U.S. Virgin Islanders will take time to remember the nation’s soldiers, sailors, airmen, and Marines who have served and fought for freedom on Friday. St. Thomas and St. Croix will celebrate with parades, and St. John will have an open house that evening.
Veterans Day falls on the anniversary of the signing of the armistice which ended major hostilities in World War I on Nov. 11, 1918, in the 11th hour of the 11th day of the 11th month.
The following year, President Woodrow Wilson proclaimed Nov. 11, Armistice Day, which became a federal holiday in 1926. Later, in 1954, President Dwight D. Eisenhower signed into law a bill renaming it Veterans Day – to expand the holiday for all veterans and not just those who served in World War I.
A variety of Veterans Week activities, which began Sunday, have been scheduled, and sponsors include the American Legion, the Office of Veterans Affairs, and the Home Depot .
-Wednesday: V.I. Guardsmen to visit Lew Muckle Elementary, 8:30 a.m. to share their personal experiences about being veterans.
-Friday: Veterans Day parade, 9:30 a.m. in Frederiksted; line-up will be at 8:30 a.m. at the Post Office with movement to the Buddhoe Park for official ceremony; parade pot luck on Frederiksted Beach immediately after the Veterans Day activities by the V.I. National Guard Family Support Program.
– Wednesday: Karaoke night, 7 p.m. at American Legion Hall.
-Thursday: Potluck, 7 p.m. at American Legion Hall.
– Friday: Family Readiness Group Food Sale at Ft. Christian Parking Lot at 10 a.m.; Veterans Day parade, 3 p.m. from Addelita Cancryn Jr. High School to the Franklin Delano Roosevelt Veterans Memorial Park; meal will be served at American Legion Hall afterward.
-Saturday: Game night, 6 p.m. at American Legion Hall (Ping Pong, Dominoes, Bingo, card games).
-Thursday: Outreach in front of Department of Tourism.
-Friday: Open house, 12 p.m.-6 p.m. at American Legion Headquarters in Coral Bay.
“We hope that all citizens will join us and observe Veterans Day by honoring the men and women who have served their country in uniform,” Charles David, commander of American Legion District No. 10, Department of Puerto Rico and the Virgin Islands said.
David added, “Today, America remains a beacon to the world in large part because of its veterans; thousands of Americans are serving in uniform. They sacrifice in the war on terror and in hundreds of locations around the globe, so we may remain free. They, too, are veterans.”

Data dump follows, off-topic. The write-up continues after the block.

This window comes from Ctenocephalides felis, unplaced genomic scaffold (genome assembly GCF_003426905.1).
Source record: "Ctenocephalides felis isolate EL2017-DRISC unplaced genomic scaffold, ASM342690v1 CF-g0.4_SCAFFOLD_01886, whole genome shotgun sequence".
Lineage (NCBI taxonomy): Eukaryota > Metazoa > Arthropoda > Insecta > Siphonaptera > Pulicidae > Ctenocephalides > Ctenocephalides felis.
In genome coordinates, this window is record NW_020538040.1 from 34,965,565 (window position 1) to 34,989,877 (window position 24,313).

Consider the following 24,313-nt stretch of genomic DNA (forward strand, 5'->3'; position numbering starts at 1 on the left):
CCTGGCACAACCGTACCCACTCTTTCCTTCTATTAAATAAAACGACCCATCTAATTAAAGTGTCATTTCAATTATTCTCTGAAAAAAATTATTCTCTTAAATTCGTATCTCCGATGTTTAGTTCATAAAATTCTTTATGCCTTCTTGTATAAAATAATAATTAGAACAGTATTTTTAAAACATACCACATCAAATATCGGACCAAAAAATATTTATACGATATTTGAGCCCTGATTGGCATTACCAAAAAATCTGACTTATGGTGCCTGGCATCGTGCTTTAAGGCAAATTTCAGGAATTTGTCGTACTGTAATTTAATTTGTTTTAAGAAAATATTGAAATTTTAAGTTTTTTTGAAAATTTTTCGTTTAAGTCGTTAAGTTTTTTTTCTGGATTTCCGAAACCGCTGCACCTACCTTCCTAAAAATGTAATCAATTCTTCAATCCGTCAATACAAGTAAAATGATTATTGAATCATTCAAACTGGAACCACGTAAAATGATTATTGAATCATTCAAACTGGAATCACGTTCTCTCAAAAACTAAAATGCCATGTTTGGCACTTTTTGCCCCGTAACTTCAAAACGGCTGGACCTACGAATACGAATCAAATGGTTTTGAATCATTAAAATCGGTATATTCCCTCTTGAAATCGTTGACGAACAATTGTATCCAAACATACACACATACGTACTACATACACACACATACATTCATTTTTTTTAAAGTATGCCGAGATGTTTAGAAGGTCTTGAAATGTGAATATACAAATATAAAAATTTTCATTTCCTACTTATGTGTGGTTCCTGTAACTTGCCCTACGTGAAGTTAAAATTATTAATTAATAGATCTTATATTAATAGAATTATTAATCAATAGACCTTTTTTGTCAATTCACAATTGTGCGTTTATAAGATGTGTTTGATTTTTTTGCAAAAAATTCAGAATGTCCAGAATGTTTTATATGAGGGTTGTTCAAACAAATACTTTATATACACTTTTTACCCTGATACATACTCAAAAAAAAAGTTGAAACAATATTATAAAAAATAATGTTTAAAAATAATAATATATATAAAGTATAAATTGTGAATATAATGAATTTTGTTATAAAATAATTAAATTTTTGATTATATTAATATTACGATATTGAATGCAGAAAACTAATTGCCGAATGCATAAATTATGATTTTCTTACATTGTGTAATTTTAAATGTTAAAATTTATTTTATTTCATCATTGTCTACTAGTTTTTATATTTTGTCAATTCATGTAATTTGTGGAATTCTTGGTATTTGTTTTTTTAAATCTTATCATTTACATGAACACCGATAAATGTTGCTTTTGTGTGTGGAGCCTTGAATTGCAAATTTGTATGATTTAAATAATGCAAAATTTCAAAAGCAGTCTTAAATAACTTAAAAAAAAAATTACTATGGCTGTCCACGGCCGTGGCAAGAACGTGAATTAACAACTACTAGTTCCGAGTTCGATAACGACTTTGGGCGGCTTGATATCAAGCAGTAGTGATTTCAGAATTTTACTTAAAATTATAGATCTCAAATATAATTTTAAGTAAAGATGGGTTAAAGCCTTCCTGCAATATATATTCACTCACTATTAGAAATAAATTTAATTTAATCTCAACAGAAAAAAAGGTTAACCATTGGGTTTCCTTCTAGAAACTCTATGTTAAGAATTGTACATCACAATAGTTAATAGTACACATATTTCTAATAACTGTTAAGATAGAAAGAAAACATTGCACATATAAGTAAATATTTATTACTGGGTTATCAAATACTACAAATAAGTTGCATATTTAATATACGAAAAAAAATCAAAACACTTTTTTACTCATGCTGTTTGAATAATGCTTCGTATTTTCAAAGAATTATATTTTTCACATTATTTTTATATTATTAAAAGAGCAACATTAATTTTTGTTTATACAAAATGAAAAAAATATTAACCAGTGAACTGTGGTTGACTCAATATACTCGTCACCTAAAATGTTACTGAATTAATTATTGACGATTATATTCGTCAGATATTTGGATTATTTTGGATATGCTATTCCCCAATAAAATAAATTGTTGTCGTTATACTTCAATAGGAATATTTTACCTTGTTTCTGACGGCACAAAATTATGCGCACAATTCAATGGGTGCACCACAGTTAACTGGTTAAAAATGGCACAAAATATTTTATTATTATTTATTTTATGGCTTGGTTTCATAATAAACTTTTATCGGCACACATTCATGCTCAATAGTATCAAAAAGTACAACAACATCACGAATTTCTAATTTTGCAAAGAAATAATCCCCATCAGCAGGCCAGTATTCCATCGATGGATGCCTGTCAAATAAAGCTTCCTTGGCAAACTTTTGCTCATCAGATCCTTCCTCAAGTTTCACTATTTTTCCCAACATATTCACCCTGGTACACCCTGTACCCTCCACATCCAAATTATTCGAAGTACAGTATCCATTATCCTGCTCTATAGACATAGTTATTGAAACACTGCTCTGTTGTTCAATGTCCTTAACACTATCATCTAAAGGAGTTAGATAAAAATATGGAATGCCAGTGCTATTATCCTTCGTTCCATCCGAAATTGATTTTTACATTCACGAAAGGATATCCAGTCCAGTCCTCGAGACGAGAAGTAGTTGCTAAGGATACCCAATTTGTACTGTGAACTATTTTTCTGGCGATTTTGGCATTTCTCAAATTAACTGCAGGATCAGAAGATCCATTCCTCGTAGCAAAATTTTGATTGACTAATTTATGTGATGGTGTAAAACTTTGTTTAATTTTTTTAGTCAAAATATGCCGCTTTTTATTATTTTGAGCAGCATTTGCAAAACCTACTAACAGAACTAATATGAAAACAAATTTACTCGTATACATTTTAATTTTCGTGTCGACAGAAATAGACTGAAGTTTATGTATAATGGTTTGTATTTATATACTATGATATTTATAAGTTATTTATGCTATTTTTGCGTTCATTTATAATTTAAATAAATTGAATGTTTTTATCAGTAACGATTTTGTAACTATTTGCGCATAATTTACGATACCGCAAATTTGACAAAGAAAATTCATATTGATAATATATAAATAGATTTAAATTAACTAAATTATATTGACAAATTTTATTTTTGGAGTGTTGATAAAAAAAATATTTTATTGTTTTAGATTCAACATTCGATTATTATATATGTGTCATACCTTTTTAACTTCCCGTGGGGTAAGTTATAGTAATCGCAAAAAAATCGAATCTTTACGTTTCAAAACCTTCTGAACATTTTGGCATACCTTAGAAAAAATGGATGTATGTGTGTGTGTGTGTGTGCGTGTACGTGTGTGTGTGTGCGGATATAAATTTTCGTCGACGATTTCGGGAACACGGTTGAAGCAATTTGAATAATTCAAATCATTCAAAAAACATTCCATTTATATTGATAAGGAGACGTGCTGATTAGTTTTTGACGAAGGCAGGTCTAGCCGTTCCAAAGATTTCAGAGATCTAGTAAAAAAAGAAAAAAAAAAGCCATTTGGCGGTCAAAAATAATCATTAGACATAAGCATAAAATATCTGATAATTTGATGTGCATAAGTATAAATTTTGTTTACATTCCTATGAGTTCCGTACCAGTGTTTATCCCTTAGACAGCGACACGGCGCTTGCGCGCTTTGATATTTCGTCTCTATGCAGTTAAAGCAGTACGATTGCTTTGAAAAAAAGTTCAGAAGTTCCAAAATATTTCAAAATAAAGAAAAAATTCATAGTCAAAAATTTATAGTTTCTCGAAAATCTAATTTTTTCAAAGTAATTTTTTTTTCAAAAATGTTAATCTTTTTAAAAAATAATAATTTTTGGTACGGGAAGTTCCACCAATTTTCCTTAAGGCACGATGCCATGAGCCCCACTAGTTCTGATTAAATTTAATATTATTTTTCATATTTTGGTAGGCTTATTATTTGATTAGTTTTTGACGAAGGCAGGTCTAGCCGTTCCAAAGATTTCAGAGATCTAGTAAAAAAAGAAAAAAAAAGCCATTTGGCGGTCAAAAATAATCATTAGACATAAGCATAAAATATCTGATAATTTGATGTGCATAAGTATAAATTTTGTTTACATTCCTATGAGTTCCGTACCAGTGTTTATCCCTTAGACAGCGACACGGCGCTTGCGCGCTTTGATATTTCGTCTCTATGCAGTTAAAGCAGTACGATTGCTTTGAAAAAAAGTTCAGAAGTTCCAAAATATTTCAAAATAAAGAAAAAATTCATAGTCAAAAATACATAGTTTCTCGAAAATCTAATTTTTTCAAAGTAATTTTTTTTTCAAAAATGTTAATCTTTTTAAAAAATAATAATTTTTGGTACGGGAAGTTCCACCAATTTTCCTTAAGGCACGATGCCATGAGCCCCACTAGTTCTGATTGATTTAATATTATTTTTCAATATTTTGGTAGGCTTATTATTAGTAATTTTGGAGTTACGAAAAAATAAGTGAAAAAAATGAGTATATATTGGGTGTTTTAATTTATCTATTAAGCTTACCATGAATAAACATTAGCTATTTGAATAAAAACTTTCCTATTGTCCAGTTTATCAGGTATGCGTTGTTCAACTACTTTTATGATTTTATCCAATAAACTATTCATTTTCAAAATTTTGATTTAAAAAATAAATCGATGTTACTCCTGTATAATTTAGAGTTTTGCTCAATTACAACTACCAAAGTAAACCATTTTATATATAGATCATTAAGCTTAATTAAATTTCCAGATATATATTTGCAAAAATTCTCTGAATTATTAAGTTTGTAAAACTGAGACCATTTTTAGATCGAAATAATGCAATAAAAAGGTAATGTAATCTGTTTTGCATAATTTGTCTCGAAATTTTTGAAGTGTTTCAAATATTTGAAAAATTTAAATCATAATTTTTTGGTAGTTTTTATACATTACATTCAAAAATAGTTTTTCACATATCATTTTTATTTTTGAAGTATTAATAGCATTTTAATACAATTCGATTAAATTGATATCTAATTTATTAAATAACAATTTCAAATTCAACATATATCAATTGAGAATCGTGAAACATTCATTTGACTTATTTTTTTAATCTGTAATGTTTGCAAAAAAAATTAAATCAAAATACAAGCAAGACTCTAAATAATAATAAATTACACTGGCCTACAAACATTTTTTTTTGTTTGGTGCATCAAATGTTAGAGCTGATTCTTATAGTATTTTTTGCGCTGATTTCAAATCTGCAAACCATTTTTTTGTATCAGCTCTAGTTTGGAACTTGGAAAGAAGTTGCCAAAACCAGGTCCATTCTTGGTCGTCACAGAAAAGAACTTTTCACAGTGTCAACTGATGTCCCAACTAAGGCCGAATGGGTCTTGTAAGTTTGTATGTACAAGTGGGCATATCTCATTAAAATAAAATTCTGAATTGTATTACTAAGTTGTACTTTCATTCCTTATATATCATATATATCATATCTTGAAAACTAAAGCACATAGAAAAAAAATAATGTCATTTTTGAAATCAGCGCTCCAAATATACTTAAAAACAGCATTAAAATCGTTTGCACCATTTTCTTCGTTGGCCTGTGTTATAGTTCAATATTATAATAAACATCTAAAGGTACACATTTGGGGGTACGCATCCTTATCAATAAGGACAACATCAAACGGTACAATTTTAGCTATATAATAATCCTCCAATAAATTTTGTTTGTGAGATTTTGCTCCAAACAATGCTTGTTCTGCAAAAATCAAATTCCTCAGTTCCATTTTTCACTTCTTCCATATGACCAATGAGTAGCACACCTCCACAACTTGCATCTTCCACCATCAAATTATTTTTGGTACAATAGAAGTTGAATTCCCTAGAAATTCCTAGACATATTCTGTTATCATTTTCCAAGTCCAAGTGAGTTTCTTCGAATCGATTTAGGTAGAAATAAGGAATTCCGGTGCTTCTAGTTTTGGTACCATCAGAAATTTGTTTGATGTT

Government offices, public schools, and U.S. Post Offices will also be closed Friday. Additionally, the VITRAN Fixed Route Bus Service will be suspended on all three islands.
Other activities planned in observance of Veterans Day are the annual school visitations. This year, Legionnaires will visit the Pearl B. Larsen School, Manor School, and the Christiansted Seventh-Day Adventist School Monday through Thursday beginning at 9:00 a.m.
Additionally, V.I. National Guardsmen will join a morning forum at Lew Muckle Elementary School Wednesday Nov. 9, at 8:30 a.m. The theme, “What Does Veterans Day Mean to Me?”
V.I. Guardsmen will share their military careers, deployment experiences, and their perspectives on the Veterans Day national observance.
“I really want the students to be aware of holidays that they have off from school, and especially significant events that led to ones such as Veterans Day,” said event coordinator and teacher Vida Petersen. The forum is for students in grades 3 through 6.
“The forum is designed to teach the importance of national observances and bring a recognizable face of a person in their local community,” said Master Sgt. Karen Williams, State Public Affairs Officer.
Guardsmen will also share their experiences at Charles H. Emmanuel on Nov. 14, at 1 p.m.
Guardsmen attending Lew Muckle Elementary:
– Command Sgt. Maj. Jerraine Miller – 2009 – Guantanamo Bay, Cuba
– Staff Sgt. Phillip Grant – 2007 – Iraq
– Staff Sgt. Elroy Matthew – 2007 – Iraq
– Staff Sgt. Felicia White – currently serving
Guardsmen attending Charles H. Emmanuel Elementary:
– Staff Sgt. Akeem Inniss – 2007 – Iraq
– Spc. Aisha Monelle – currently serving
The American Legion was formed by veterans, marking many years in service to God and country after World War I. The primary purpose was to promote American ideals and to ensure that the families of their fallen comrades would be cared for.
Today, The American Legion continues to fight for health and education benefits for this nation’s veterans.
"The American Legion, in accordance with its motto, is ‘Still Serving America,’" David said.
"We are involved in making a difference around the nation and right here in the Virgin Islands," David added. "We’re proud to be a part of this community."